Salman Rushdie was attacked during a reading in New York State. There were death threats against the author from Iran in the 1980s.
The author Salman Rushdie, who was sentenced to death by fatwa more than 30 years ago, has been attacked on a stage in New York state, according to several witnesses. He was allegedly stabbed in the neck, police said Friday, and an interviewer was also reportedly attacked. The perpetrator was arrested Friday at the venue in the town of Chautauqua, they said. Rushdie was taken to the hospital by helicopter, he said. “Nothing is known about his condition.” He said the interviewer had a head injury.
Because of his 1988 work “The Satanic Verses” (“Satanic Verses”), Rushdie had been issued a fatwa by then Iranian revolutionary leader Ayatollah Khomeini calling for his killing. Some Muslims felt that the work offended their religious sensibilities. Whether there is a connection is unclear so far.
According to a reporter for the AP news agency, the attacker allegedly stabbed Rushdie ten to 15 times in the neck before he went down. At 11 a.m. (local time, 5 p.m. CEST), “the male suspect ran onto the stage and attacked Rushdie and an interviewer,” police said. The New York Times quoted a witness to the attack as saying, “There was only one attacker.” It added: “He was dressed in black. He had a loose black garment on. He ran at him with lightning speed.” The TV channel CNN also quoted a witness who had seen the attack.
Rushdie sentenced to death in Iran
The Ayatollah’s Islamic legal opinion at the time called not only for the killing of Rushdie, but also of all those involved in the dissemination of the book. A Japanese translator was actually killed later. Rushdie had to go into hiding, received police protection. According to AP, the bounty on his head is three million dollars (about 2,926,350 euros).
According to his publisher last year, however, the fatwa of the Ayatollah has long since ceased to have any significance for Rushdie. He is no longer restricted in his freedom of movement and no longer needs bodyguards. However, the years of hiding did not pass him by without leaving a trace. He processed this time in the 2012 autobiography “Joseph Anton,” named after his alias.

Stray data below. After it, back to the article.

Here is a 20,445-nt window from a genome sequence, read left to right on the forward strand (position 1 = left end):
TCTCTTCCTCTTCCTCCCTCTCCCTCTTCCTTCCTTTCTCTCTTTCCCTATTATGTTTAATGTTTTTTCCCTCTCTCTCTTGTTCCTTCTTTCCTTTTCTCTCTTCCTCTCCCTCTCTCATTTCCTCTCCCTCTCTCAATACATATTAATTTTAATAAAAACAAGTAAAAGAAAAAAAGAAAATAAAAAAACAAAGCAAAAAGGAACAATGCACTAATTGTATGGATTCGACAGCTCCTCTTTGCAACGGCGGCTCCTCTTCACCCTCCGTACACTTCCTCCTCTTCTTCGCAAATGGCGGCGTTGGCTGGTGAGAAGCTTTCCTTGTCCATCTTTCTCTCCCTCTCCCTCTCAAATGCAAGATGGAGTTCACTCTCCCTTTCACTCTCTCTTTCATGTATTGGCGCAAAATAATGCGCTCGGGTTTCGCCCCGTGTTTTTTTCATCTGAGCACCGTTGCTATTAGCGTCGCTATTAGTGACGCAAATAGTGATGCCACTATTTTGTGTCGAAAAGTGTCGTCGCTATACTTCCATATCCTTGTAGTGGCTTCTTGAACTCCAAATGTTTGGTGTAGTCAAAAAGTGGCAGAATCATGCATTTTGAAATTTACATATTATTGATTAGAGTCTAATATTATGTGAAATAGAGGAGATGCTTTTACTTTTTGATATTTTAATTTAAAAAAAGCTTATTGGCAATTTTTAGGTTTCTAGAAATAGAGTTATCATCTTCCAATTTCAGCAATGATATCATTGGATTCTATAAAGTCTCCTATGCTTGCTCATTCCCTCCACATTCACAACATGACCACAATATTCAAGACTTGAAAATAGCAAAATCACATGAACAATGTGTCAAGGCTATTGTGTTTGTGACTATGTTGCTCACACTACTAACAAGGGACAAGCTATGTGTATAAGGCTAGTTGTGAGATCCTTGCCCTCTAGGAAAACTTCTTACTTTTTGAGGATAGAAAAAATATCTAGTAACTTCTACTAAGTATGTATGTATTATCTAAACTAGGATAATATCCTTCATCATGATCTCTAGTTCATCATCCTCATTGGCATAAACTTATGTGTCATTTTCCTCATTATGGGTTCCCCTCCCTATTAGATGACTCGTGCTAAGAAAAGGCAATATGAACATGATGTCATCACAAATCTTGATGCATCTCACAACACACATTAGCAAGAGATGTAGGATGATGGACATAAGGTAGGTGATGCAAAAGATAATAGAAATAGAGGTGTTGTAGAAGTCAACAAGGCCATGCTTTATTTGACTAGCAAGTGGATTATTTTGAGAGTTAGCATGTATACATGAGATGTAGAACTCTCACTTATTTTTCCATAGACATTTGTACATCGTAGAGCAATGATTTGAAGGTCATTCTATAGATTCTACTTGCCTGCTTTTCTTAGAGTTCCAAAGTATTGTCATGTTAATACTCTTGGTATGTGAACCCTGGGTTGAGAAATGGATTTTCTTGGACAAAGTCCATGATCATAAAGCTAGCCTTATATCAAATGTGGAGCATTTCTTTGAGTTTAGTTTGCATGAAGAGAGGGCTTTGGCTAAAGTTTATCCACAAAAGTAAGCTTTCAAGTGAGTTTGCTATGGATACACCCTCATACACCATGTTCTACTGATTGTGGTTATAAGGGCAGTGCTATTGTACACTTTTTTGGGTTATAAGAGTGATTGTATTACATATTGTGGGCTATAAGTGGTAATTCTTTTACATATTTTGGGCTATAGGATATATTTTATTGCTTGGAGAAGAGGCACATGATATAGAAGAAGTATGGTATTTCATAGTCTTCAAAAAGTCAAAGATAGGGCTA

Rushdie received the prestigious Booker Prize in 1981
Rushdie was born in the metropolis of Mumbai (then Bombay) in 1947, the year of Indian independence. He later studied history at King’s College, Cambridge. In his works, he deals primarily with the subject of migration. His breakthrough came with the book “Midnight’s Children,” which won the prestigious Booker Prize in 1981 and has since twice been voted best Booker Prize winner. In it, he tells the story of India’s breakaway from the British Empire through the lives of protagonists born at the exact hour of independence and endowed with supernatural abilities.
In all, Rushdie published more than two dozen novels, nonfiction books, and other writings. Rushdie’s style has been called Magical Realism, in which realistic events are interwoven with fantastic ones. Nevertheless, he sees himself as unconditionally committed to the truth. This he sees increasingly in jeopardy, which is also at the heart of his recent publication of essays . In it, the writer, who has lived in New York for many years, takes a stand against Trumpists and Corona deniers. “Truth is a struggle, there’s no question about that. And perhaps never so much as now,” he said in an interview with U.S. broadcaster PBS last year.